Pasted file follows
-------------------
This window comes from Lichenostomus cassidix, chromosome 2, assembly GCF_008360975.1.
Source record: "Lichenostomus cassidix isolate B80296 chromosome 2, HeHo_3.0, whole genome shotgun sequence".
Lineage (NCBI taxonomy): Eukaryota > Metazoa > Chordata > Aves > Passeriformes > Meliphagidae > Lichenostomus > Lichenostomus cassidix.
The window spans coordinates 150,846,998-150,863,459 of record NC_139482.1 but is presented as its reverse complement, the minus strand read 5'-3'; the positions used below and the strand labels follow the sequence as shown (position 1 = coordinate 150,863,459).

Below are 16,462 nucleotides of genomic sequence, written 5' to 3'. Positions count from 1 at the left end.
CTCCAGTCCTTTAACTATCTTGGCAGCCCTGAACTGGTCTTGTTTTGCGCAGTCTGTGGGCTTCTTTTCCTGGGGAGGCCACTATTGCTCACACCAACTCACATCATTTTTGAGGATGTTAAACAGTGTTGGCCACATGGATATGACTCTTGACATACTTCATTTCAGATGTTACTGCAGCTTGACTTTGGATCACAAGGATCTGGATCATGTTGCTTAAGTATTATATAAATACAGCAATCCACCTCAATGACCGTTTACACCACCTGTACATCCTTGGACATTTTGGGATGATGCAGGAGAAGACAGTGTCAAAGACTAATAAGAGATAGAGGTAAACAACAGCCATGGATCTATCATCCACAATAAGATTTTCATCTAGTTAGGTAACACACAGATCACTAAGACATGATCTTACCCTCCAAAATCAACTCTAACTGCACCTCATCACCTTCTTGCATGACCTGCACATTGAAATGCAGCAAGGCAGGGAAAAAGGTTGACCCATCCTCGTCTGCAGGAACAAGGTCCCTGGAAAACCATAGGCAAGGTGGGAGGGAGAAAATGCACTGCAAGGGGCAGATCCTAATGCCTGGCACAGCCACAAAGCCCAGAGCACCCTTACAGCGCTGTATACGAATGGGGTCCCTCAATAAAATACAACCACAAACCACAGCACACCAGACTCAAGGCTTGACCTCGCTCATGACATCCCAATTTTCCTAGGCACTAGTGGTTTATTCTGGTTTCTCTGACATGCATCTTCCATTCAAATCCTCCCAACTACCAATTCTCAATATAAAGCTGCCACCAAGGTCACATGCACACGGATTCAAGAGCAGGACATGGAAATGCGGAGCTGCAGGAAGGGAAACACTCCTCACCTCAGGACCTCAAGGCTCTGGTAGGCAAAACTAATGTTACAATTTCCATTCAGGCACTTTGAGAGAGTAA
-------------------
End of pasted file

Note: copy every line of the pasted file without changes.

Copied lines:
This window comes from Lichenostomus cassidix, chromosome 2, assembly GCF_008360975.1.
Source record: "Lichenostomus cassidix isolate B80296 chromosome 2, HeHo_3.0, whole genome shotgun sequence".
Lineage (NCBI taxonomy): Eukaryota > Metazoa > Chordata > Aves > Passeriformes > Meliphagidae > Lichenostomus > Lichenostomus cassidix.
The window spans coordinates 150,846,998-150,863,459 of record NC_139482.1 but is presented as its reverse complement, the minus strand read 5'-3'; the positions used below and the strand labels follow the sequence as shown (position 1 = coordinate 150,863,459).

Below are 16,462 nucleotides of genomic sequence, written 5' to 3'. Positions count from 1 at the left end.
CTCCAGTCCTTTAACTATCTTGGCAGCCCTGAACTGGTCTTGTTTTGCGCAGTCTGTGGGCTTCTTTTCCTGGGGAGGCCACTATTGCTCACACCAACTCACATCATTTTTGAGGATGTTAAACAGTGTTGGCCACATGGATATGACTCTTGACATACTTCATTTCAGATGTTACTGCAGCTTGACTTTGGATCACAAGGATCTGGATCATGTTGCTTAAGTATTATATAAATACAGCAATCCACCTCAATGACCGTTTACACCACCTGTACATCCTTGGACATTTTGGGATGATGCAGGAGAAGACAGTGTCAAAGACTAATAAGAGATAGAGGTAAACAACAGCCATGGATCTATCATCCACAATAAGATTTTCATCTAGTTAGGTAACACACAGATCACTAAGACATGATCTTACCCTCCAAAATCAACTCTAACTGCACCTCATCACCTTCTTGCATGACCTGCACATTGAAATGCAGCAAGGCAGGGAAAAAGGTTGACCCATCCTCGTCTGCAGGAACAAGGTCCCTGGAAAACCATAGGCAAGGTGGGAGGGAGAAAATGCACTGCAAGGGGCAGATCCTAATGCCTGGCACAGCCACAAAGCCCAGAGCACCCTTACAGCGCTGTATACGAATGGGGTCCCTCAATAAAATACAACCACAAACCACAGCACACCAGACTCAAGGCTTGACCTCGCTCATGACATCCCAATTTTCCTAGGCACTAGTGGTTTATTCTGGTTTCTCTGACATGCATCTTCCATTCAAATCCTCCCAACTACCAATTCTCAATATAAAGCTGCCACCAAGGTCACATGCACACGGATTCAAGAGCAGGACATGGAAATGCGGAGCTGCAGGAAGGGAAACACTCCTCACCTCAGGACCTCAAGGCTCTGGTAGGCAAAACTAATGTTACAATTTCCATTCAGGCACTTTGAGAGAGTAA